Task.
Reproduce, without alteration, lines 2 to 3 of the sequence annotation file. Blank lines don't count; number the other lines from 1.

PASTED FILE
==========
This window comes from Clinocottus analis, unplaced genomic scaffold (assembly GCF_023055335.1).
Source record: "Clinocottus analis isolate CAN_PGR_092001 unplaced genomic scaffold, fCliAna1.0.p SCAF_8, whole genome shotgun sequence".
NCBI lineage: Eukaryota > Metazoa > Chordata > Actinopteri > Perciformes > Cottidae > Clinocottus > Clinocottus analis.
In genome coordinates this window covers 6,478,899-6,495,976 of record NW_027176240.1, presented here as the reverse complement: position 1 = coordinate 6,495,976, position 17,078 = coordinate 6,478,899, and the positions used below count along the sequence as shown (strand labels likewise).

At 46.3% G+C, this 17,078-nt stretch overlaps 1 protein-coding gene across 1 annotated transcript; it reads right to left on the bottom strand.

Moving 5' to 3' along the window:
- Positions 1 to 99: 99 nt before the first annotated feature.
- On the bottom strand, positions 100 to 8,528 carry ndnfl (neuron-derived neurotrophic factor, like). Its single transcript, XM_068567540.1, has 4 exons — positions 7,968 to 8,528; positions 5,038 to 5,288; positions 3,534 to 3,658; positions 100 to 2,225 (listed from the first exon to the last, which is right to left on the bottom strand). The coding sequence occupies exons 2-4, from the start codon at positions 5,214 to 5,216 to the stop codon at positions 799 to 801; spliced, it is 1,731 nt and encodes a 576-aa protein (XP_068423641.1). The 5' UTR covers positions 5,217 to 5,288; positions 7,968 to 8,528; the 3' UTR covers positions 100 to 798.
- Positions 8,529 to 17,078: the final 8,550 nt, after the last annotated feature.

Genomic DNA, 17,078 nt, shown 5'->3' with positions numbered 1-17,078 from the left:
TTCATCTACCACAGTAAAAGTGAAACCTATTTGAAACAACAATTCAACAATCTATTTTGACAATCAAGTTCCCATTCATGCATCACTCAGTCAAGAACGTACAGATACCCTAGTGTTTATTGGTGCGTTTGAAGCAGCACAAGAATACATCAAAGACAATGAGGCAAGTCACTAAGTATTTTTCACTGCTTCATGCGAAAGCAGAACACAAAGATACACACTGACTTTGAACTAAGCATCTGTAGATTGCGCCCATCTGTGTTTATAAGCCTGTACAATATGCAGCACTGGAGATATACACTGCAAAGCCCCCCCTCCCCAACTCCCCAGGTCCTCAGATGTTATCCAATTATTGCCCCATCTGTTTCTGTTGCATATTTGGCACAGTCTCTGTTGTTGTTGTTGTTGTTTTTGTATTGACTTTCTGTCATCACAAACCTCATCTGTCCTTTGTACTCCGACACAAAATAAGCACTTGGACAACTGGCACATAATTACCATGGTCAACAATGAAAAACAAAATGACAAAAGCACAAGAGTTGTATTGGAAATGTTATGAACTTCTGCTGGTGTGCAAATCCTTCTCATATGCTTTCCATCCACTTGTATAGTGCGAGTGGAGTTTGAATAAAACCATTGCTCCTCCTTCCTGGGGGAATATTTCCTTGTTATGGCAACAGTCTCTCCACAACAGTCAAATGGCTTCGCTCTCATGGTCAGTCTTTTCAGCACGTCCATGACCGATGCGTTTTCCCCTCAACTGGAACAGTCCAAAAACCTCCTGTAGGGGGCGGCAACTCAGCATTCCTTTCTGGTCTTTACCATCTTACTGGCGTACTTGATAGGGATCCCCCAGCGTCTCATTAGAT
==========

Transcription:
Source record: "Clinocottus analis isolate CAN_PGR_092001 unplaced genomic scaffold, fCliAna1.0.p SCAF_8, whole genome shotgun sequence".
NCBI lineage: Eukaryota > Metazoa > Chordata > Actinopteri > Perciformes > Cottidae > Clinocottus > Clinocottus analis.